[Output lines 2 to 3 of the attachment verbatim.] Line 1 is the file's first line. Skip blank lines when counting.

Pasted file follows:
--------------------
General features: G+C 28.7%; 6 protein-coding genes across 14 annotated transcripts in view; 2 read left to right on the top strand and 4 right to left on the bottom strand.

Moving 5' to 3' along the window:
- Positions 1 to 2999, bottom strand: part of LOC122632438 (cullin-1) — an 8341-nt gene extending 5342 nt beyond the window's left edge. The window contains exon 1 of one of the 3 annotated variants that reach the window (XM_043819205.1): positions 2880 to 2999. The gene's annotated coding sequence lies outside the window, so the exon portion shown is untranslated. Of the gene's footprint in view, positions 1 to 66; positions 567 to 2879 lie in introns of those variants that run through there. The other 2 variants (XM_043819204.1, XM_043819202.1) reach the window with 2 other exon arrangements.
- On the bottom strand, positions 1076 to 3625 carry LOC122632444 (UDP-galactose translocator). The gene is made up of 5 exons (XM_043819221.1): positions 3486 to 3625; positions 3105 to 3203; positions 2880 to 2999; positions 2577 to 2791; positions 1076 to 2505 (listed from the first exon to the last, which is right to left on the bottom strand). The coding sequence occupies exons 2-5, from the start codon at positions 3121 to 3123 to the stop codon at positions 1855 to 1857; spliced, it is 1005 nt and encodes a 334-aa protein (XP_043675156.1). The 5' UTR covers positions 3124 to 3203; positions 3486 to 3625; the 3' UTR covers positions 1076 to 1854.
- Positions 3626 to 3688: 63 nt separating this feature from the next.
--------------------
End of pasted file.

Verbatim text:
Moving 5' to 3' along the window:
- Positions 1 to 2999, bottom strand: part of LOC122632438 (cullin-1) — an 8341-nt gene extending 5342 nt beyond the window's left edge. The window contains exon 1 of one of the 3 annotated variants that reach the window (XM_043819205.1): positions 2880 to 2999. The gene's annotated coding sequence lies outside the window, so the exon portion shown is untranslated. Of the gene's footprint in view, positions 1 to 66; positions 567 to 2879 lie in introns of those variants that run through there. The other 2 variants (XM_043819204.1, XM_043819202.1) reach the window with 2 other exon arrangements.